Six Positive Classroom Management Strategies

“Students don’t care how much you know, until they know
 how much you care!”  John C. Maxwell.

Take time to get to know your students.  Give each student the opportunity to talk, write, or draw about themselves each day for the first two weeks of school.    Do they participate in a sport?  Do they have a pet or pets?  What do they love to do when they have free time?  What do they like to do with friends?  Would they rather spend time working alone or with a friend?  Who are the members of their families?  Keep these drawings, writings, and notes that you take when a child is sharing orally in a file for each child.  These will be valuable when you need to give a student assignments that fit his or her interests.

Grab the students’ attention before transitions.  I would often break into song.  The songs were usually made up on the spur of the moment, but some were favorites that I used year after year.  During the crazy holiday season, I would sing, “Deck the halls with boughs of holly.”  The children would sing, “Fa, la, la, la, la.”  Then we would all but our fingers over our lips and say “shhhh”, very quietly. This was very calming to the students and to me.  Clapping hands, turning off the lights, playing a chime, are just a few of the strategies for getting the students’ attention.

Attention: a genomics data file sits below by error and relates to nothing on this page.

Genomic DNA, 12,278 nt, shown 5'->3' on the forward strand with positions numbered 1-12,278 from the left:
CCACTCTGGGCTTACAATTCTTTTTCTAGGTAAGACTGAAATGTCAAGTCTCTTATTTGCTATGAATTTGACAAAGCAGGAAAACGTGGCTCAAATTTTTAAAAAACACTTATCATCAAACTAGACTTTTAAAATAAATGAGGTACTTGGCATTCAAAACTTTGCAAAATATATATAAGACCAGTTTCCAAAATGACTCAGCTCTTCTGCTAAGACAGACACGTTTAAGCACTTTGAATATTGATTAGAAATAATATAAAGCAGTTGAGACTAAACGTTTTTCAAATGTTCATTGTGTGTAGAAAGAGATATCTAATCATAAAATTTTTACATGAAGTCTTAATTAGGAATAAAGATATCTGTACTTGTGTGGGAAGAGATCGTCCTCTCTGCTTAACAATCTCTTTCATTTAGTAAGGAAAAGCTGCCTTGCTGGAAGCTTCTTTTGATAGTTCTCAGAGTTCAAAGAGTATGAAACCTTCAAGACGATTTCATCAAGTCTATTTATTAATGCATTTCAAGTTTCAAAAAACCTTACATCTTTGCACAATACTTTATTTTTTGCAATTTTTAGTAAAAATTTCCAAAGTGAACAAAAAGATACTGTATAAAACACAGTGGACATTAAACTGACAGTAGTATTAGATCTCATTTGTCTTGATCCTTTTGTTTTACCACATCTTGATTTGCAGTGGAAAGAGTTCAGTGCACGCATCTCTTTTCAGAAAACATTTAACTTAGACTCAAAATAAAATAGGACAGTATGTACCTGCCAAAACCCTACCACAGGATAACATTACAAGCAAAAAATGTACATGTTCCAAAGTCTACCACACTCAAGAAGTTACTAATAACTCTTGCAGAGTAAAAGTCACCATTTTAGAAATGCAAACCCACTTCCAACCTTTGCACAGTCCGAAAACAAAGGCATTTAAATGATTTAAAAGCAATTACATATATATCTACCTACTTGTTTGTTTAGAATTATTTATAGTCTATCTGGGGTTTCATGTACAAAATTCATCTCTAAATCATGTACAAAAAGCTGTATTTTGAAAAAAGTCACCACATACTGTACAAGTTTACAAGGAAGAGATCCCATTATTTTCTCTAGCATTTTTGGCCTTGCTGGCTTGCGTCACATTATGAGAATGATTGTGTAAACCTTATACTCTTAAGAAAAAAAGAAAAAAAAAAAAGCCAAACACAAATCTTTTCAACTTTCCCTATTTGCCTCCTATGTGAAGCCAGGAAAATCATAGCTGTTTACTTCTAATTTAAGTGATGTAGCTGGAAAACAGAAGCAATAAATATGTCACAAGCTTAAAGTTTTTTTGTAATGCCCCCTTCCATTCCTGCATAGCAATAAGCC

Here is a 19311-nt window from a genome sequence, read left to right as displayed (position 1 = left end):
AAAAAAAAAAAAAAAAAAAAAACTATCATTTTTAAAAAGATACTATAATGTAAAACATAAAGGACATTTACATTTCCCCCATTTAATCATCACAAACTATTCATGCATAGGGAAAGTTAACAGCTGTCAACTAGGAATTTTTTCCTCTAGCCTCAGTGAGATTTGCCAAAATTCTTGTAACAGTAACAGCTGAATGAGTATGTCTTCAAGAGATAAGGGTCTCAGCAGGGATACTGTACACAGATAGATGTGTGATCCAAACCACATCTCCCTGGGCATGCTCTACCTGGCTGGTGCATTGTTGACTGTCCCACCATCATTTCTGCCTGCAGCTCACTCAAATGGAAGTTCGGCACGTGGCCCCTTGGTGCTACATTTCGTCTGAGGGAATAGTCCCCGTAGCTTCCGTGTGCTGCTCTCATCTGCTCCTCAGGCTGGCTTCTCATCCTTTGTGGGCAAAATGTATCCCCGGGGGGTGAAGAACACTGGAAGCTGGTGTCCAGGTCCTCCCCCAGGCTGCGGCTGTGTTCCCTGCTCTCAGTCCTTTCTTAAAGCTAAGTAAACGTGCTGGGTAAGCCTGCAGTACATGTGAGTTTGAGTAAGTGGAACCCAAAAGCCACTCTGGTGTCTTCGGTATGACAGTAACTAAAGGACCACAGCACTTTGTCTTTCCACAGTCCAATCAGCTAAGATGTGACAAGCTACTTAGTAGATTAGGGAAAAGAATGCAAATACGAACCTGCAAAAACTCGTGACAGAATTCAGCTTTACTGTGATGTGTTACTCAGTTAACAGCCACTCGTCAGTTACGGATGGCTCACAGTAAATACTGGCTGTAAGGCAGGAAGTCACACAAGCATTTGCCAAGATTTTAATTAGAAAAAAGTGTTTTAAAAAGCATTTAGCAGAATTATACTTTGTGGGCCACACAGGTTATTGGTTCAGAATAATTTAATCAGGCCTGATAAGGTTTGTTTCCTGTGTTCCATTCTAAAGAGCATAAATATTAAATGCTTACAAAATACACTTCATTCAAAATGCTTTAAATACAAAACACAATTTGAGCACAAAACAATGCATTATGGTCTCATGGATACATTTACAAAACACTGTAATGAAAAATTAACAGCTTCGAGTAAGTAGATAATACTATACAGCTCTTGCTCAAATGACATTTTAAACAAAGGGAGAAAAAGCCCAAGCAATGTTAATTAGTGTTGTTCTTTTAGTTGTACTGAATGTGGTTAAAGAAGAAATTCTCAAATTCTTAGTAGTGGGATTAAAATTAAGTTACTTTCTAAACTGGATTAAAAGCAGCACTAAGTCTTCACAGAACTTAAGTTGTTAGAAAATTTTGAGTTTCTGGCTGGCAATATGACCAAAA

Establish routines, and model, model, model!  Once in the middle of the school year, a new student joined our class.  He did not speak or understand English.  This is when I learned the awesome power of modeling behavior expectations.  I would pull out a card with a situation such as walk quietly to the carpet.  I would demonstrate an incorrect way to follow the direction, and then call on two or three students to act out the correct way.  The whole class loved this.  Anytime the class needed some reminders of routines or expectations, we would act out the incorrect and correct way to follow the directions on our behavior choice cards.

Correct students privately.  No one likes to be criticized in front of his or her friends.  If it is a small correction, quietly whisper to the child.  If a serious talk is needed ask the child to meet you at the door, step out into the hall and talk quietly with the child.  Remember to keep the door open, so you can hear what is going on in the class, and stay very close to door.  Don’t scold, use a quiet voice and discuss the situation. 

Keep your composure.  School can be overwhelming for both students and teachers.  If you feel stress building, take a deep breath and center yourself.

Let your students know that you love them.  Establish routines and remind students of the routines whenever needed.  Model the routines.  Remind students of classroom expectations in supportive ways.  Be firm and kind.  Sometimes your tone of voice can make all the difference.  

What are your favorite tips for classroom management?  We would love to read your comments.

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